SAIL shades are a common sight in Australian backyards where householders are only too aware of the harmful effect of UV radiation and the need for sun relief. A simple sailcloth sail shade fixed over barbecue or outdoor terraces can reduce up to 90% of the sun's UV rays.
When landscaping an outdoor area, Australians use these streamlined tension membranes to enhance their backyard appeal as well as making it sun smart. A series of overlapping sails can also turn a problem into a fresh and contemporary design feature.
GV Mulder's shade sails, a long established Australian manufacturer of shade structures has been designing shade solutions since early last century.
Most DIY sail shade customers tend to buy a sail only as they have already worked out which posts or other strong fixing points they are going to use. The sail design process is then fairly rapid and usually starts with a fax or email of the customers proposed drawing.
Mulder’s principal shade designer suggests four main points to getting the initial DIY drawing correct. Decide where the shade is wanted and measure the sides and diagonals of this whole area. Allow for the fact the sail covers a smaller area after allowing for fixings and tension curvature.
To ensure the shade sail is stable in winds it must have some curvature and not be on one level plane. The most common method is to have each pair of diagonally opposite corners at significantly different heights.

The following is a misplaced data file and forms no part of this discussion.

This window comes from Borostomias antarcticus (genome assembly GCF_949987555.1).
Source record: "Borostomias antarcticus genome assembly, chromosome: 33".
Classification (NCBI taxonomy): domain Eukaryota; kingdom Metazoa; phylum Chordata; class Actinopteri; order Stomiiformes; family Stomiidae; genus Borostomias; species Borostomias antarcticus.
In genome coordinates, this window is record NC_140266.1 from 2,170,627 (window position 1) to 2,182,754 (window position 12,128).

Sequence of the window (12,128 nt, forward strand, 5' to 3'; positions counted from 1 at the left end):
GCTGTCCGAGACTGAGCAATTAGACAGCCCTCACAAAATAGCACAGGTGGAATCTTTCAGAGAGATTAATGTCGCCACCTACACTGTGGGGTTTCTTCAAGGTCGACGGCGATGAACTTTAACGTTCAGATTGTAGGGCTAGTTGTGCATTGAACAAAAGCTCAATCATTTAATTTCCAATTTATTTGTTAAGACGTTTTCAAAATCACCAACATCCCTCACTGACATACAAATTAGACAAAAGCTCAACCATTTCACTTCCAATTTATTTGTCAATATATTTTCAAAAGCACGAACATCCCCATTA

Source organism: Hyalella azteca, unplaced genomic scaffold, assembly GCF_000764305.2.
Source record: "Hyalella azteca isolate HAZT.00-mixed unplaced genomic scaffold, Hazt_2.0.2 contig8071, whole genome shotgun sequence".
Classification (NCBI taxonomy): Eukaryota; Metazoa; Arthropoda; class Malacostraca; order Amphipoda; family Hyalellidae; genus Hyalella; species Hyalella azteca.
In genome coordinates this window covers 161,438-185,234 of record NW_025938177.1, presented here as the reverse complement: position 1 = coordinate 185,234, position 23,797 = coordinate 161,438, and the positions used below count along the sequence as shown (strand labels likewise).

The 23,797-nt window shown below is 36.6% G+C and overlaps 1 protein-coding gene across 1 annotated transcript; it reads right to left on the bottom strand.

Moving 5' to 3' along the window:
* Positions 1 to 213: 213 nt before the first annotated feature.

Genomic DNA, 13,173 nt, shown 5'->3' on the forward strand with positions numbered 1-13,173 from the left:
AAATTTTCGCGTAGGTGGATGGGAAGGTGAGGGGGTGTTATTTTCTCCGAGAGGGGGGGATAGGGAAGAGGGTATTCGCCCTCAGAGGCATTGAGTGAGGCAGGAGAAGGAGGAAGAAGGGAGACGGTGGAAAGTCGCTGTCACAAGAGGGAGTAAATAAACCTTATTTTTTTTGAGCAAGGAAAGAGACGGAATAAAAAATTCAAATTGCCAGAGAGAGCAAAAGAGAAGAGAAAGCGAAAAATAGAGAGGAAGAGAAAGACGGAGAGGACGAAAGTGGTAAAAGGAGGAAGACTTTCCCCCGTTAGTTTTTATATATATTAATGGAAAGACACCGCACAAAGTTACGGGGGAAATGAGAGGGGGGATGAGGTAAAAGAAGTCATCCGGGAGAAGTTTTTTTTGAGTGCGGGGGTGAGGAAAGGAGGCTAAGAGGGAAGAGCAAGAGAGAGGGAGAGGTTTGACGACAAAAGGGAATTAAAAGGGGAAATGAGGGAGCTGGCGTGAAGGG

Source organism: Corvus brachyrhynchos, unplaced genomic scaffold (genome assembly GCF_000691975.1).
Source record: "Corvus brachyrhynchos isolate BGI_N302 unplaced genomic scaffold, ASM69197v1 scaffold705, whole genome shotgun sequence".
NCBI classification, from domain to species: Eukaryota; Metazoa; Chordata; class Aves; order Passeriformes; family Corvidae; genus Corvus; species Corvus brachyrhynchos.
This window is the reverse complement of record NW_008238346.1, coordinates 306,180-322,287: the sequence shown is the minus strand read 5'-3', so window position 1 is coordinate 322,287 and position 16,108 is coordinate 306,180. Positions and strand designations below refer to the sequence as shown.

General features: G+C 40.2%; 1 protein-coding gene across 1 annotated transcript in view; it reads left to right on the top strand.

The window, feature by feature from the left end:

Finally, ensure that any proposed fixing points are strong enough to bear the stresses of a sail under strong wind conditions. If unsure consult a local engineer.
Once the overall dimensions are finalised, the sail cloth area and the number of fixing devices needed to pull the sail into tension can then be costed.
Typically a basic sail shade made of sail cloth is 4m X 4m (16ft X 16ft) and costs about $720 Australian dollars.
A computed aided final design is then developed in-house. This determines the sailcloth cutting plan, ensuring every sail meets the exact specification.
Low cost shipping rates and the low comparable cost of living often makes Australian sail shades an econonomic proposition for US customers.
Sails are usually made of high quality shade cloths, architectural grade polyester mesh and solid PVCs.
Colour choice is endless and these materials are built to withstand the wind and rain and UV rays.
Mulder’s has a rich history of tradition in Australia. The business began as a saddlery in 1896 and it has been making tents, canvas and shade products for domestic, industrial and defence purposes since the 1930s.
All material and sail designs can be seen in Mulder’s centrally located Melbourne showrooms.
Colour swatches and a photo catalogue showing over 70 of their sail shade designs can be easily posted overseas.
A full range of sail shades can also be seen online at www.mulders.com.au.